Heritage buildings must be saved and used, not let go derelict – Aengus Ó Snodaigh TD
Sinn Féin’s spokesperson on Gaeilge, Gaeltacht, Arts and Culture Aengus Ó Snodaigh TD, today met with the Minister of State for Heritage, Malcolm Noonan, to discuss how to save and make use of our built heritage.
Teachta Ó Snodaigh, who was joined by Sinn Féin’s Eoin Ó Broin TD, spokesperson for Housing and Heritage, and Senator Lynn Boylan, spokesperson on Climate Justice, said the meeting was “encouraging and productive”.
The Sinn Féin delegation raised the need to provide support to heritage sites that have seen incomes collapse due to the impact of Covid on footfall.
They also called for coordination with landowners and local communities to improve access and conservation of privately-owned national monuments.
The Minister promised to address the issue, with roughly half the build heritage in the State in private ownership.
An Teachta Ó Snodaigh said:
“I welcome the approach of Minister Noonan in agreeing to meet with us to discuss the dire need to protect and open up our heritage.
“In the context of the devastating demolition of the home of the O’Rahilly at 40 Herbert Park last year, and the ongoing threat to historic sites such as the battle site at Moore Street from destructive private development, we were particularly encouraged to hear that the long-awaited Monuments and Archaeological Heritage Bill is nearing pre-legislative scrutiny, and will aim to protect locations and sites where historic events took place.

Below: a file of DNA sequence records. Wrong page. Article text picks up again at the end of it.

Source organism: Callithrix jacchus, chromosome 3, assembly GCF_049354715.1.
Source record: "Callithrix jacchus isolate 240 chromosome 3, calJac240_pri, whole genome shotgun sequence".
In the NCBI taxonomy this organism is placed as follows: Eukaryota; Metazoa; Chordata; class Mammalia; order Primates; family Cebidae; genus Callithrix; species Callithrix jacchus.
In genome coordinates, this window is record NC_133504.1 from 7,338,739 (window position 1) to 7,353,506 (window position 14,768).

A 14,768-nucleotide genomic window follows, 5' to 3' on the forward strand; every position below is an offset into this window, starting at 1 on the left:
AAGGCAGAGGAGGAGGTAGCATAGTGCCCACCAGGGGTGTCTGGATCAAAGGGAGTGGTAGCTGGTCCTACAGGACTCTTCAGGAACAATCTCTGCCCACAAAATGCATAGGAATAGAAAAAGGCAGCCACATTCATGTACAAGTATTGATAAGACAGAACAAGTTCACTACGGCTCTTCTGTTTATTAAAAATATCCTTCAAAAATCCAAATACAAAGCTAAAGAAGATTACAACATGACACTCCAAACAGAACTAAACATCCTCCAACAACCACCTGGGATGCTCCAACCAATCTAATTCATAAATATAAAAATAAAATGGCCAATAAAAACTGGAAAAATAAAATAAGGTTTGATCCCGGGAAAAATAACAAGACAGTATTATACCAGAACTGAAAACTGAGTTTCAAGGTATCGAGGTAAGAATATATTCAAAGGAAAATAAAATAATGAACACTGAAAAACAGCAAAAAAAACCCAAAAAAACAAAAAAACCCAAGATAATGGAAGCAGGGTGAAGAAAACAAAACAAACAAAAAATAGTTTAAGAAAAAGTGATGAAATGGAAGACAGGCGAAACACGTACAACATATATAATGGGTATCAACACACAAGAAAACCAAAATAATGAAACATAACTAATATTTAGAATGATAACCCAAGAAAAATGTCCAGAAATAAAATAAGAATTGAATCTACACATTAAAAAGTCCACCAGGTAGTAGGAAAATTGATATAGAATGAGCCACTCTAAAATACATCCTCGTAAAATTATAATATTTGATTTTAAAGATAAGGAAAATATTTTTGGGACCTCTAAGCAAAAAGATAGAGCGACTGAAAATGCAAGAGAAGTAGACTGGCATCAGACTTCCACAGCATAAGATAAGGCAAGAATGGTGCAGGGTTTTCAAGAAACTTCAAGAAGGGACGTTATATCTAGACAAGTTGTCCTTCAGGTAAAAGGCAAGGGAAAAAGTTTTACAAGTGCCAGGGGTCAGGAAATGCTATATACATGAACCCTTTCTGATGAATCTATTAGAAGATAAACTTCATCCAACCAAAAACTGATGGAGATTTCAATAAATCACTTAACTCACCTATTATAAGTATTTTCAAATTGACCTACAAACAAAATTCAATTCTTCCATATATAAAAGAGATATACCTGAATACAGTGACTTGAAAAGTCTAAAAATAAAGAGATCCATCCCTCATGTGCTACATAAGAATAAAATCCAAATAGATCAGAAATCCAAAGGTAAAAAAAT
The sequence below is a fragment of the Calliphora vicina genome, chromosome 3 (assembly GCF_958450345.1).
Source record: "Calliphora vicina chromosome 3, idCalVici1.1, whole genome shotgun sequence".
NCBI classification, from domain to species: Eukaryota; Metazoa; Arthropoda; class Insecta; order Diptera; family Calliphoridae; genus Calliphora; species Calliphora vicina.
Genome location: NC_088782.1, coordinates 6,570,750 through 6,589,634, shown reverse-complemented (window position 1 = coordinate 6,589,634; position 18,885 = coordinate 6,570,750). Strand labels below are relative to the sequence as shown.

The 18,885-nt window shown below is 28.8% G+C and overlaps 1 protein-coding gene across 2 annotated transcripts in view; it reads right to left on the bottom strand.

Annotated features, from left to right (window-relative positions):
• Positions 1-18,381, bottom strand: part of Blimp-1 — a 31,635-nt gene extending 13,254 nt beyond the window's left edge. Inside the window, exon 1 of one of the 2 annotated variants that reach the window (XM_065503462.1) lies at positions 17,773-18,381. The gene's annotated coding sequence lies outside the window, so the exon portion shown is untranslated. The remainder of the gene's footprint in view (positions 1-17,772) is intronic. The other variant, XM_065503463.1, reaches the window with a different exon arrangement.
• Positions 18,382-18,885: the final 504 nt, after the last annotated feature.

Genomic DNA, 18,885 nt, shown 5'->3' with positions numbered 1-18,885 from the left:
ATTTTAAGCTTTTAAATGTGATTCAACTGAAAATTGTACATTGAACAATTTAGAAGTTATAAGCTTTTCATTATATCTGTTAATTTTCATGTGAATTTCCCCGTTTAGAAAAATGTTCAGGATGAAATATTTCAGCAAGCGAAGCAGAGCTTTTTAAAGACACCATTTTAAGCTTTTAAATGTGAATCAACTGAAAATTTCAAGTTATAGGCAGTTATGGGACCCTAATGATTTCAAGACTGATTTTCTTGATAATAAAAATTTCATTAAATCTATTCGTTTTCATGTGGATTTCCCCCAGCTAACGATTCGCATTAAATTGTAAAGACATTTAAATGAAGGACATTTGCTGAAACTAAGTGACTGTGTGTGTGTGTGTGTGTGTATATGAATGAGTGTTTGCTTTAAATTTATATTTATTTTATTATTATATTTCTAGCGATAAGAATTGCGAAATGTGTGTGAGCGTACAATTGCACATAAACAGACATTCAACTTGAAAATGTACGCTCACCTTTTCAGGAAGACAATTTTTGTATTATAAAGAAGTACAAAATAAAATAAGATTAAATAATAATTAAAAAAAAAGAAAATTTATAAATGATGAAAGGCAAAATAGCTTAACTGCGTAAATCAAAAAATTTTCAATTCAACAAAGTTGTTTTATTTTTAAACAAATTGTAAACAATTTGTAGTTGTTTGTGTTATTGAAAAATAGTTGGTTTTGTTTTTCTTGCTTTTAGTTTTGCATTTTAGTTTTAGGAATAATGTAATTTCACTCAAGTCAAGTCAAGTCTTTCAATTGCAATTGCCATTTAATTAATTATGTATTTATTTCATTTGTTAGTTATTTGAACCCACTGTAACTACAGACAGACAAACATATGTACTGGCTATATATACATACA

This is something Sinn Féin has been calling for for years.
“We also welcomed the opportunity to raise examples of heritage sites in decay or left to go derelict across the country which were brought to our attention by Sinn Féin TDs and Senators, from Midleton Library in Cork to Dublin’s Georgian House Museum.
“One example we raised on behalf of Senator Paul Gavan is Castleconnell Railway Station in Limerick. The station has been left get into a state of disrepair, despite having been inhabited up to last year, because of a new policy by CIÉ not to rent out property it owns.
“The post office at the entrance to The Curragh Camp is another example of a building not being used that could be repurposed for community or residential use, or go some way to providing better accommodation for Defence Forces staff or families, rather than becoming more dilapidated, and more costly in the long run to salvage, due to years of neglect.
“At a time when people are crying out for housing, leaving habitable buildings or dwellings needing some minor repair work derelict is a criminal.
"Appropriate heritage buildings that form the focal point of many towns and villages across Ireland should be lived in where possible, especially those in state ownership.
“I will be writing to state bodies like CIÉ and An Post to demand they conduct an audit of their properties, to identify those which are unused or derelict properties that can be used as people’s homes.”